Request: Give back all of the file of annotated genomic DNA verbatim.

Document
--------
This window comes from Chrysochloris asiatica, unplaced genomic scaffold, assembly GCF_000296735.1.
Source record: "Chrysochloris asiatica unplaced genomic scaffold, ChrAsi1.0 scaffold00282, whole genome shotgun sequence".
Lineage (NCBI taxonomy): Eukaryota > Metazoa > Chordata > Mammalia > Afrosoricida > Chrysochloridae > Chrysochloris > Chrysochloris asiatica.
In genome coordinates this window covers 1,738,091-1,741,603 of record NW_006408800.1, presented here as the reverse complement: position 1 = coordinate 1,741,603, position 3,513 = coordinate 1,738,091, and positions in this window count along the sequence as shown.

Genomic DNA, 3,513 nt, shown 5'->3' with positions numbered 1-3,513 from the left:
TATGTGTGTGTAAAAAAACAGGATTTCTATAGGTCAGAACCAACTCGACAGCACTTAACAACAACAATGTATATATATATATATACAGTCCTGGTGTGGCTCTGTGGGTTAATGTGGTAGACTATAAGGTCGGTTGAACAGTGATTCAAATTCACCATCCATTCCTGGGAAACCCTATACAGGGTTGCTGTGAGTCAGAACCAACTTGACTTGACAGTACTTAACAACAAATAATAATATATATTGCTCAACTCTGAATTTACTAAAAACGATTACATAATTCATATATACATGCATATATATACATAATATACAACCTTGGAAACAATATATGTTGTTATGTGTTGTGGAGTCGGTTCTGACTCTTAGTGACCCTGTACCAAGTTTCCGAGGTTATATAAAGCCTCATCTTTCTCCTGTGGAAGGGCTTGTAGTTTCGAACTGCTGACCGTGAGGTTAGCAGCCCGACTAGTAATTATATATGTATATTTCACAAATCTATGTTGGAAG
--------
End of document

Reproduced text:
This window comes from Chrysochloris asiatica, unplaced genomic scaffold, assembly GCF_000296735.1.
Source record: "Chrysochloris asiatica unplaced genomic scaffold, ChrAsi1.0 scaffold00282, whole genome shotgun sequence".
Lineage (NCBI taxonomy): Eukaryota > Metazoa > Chordata > Mammalia > Afrosoricida > Chrysochloridae > Chrysochloris > Chrysochloris asiatica.
In genome coordinates this window covers 1,738,091-1,741,603 of record NW_006408800.1, presented here as the reverse complement: position 1 = coordinate 1,741,603, position 3,513 = coordinate 1,738,091, and positions in this window count along the sequence as shown.

Genomic DNA, 3,513 nt, shown 5'->3' with positions numbered 1-3,513 from the left:
TATGTGTGTGTAAAAAAACAGGATTTCTATAGGTCAGAACCAACTCGACAGCACTTAACAACAACAATGTATATATATATATATACAGTCCTGGTGTGGCTCTGTGGGTTAATGTGGTAGACTATAAGGTCGGTTGAACAGTGATTCAAATTCACCATCCATTCCTGGGAAACCCTATACAGGGTTGCTGTGAGTCAGAACCAACTTGACTTGACAGTACTTAACAACAAATAATAATATATATTGCTCAACTCTGAATTTACTAAAAACGATTACATAATTCATATATACATGCATATATATACATAATATACAACCTTGGAAACAATATATGTTGTTATGTGTTGTGGAGTCGGTTCTGACTCTTAGTGACCCTGTACCAAGTTTCCGAGGTTATATAAAGCCTCATCTTTCTCCTGTGGAAGGGCTTGTAGTTTCGAACTGCTGACCGTGAGGTTAGCAGCCCGACTAGTAATTATATATGTATATTTCACAAATCTATGTTGGAAG